Who's the boss? No need to ask that question after seeing The September Issue. It's Anna Wintour's world - the rest of us are just accessories.
Wintour, in case you've been hibernating from the media for the past 20 years, is queen of the universe - or, rather, the fashion universe. Which appears to have as much to do with the real universe as Spongebob does to the plight of the dolphin.
But Wintour - she of the shield-like sunglasses, social x-ray physique and icy demeanor - rules nonetheless. As editrix of American Vogue, she's Yertle the Turtle for fashionistas.
R.J. Cutler's documentary, The September Issue, follows the creation of the annual issue of Vogue that - well, I don't know, I guess it contains nuclear codes, the key to reversing global warming, the secrets of alchemy - something serious like that. So Wintour and her scraping minions spend months creating the hundred or so pages of editorial content that fit slimly amid the 400 or so pages of pricey advertising that Conde Nast counts on to cripple postal carriers annually.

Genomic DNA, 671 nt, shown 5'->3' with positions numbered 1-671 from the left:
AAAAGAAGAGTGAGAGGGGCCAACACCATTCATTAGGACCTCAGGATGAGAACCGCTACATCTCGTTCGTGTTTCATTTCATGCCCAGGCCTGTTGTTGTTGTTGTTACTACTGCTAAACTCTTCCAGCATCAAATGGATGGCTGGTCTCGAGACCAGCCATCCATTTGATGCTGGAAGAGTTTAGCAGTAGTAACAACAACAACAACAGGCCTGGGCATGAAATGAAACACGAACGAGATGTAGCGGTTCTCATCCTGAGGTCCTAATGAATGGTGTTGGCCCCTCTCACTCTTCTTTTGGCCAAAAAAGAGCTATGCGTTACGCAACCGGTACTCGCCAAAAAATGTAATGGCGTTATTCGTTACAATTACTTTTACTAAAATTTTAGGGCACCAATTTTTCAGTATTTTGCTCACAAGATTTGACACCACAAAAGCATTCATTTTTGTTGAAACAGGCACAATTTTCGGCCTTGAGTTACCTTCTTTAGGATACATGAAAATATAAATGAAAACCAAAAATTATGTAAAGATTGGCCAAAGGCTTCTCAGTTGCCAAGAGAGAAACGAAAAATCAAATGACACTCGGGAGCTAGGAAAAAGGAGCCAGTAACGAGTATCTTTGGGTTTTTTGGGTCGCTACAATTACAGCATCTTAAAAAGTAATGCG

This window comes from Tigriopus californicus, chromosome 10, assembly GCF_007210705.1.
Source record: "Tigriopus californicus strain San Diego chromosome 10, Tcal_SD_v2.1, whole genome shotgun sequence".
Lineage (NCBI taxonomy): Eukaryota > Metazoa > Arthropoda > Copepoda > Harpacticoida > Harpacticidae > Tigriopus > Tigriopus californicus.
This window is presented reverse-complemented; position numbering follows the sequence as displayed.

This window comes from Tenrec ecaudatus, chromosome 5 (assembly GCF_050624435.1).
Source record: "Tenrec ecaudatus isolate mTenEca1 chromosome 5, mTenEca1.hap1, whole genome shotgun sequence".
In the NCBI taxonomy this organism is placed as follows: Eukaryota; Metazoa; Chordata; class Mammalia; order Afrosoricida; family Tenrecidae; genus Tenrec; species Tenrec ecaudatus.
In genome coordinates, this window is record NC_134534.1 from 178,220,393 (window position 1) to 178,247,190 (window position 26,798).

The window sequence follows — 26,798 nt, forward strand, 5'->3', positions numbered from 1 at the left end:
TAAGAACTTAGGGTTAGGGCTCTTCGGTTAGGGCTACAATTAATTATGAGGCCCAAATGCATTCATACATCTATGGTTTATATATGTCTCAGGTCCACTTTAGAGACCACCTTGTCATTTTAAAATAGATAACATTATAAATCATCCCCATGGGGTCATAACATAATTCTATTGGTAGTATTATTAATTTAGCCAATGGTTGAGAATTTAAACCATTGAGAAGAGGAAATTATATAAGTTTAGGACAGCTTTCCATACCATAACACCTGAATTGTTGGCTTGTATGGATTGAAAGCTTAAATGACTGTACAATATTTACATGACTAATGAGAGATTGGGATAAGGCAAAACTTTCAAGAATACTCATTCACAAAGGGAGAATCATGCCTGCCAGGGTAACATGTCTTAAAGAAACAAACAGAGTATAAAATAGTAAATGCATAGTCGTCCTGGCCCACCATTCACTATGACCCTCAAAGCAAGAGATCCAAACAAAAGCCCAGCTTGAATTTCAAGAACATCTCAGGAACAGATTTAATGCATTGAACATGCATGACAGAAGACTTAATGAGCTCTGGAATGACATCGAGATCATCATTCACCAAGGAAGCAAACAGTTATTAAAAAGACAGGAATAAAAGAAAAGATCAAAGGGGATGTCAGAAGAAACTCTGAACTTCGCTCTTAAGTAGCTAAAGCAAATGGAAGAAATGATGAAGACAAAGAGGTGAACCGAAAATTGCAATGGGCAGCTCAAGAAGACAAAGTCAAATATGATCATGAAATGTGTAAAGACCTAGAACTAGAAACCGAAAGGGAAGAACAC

I will admit that I have a serious problem with the whole idea of high fashion, which I view as the Emperor's new clothes, writ large. Which makes Wintour one of the world's great con men - more so even than the ludicrous designers she pimps in her pages (and who kiss her ass, such as it is). She's so good that, over the years, she's created this persona as the world's greatest fashion arbiter, the woman who decides what we'll wear when.
If you've ever had a bad boss - controlling, arbitrary, hypercritical, capricious - then you'll get a sick thrill watching Cutler's film. It shows Wintour - the model for the Meryl Streep character in the book/film of The Devil Wears Prada - in all her snappish glory. She tosses off withering one-liners without breaking a sweat; you can tell because beads of perspiration would show up as clearly as all those little lines around Wintour's eyes and mouth in Cutler's hi-def imagery.
In interviews with Cutler, Wintour is withholding and stand-offish, just as she is with her staff. The only one who stands up to her is her deputy of long-standing, Grace Coddington, the sole voice of reason in the film - except for Wintour's daughter, who is also on hand to put the pin to the pretension. "It's just fashion," she says at one point, the sanest thing anyone in this film has to say.
Wintour herself has approved this film, both pre- and post-production. But anyone who worries about the future of print journalism can't help but shudder at the waste of resources lavished on this shrewd moneymaker.
After all, it's only fashion.
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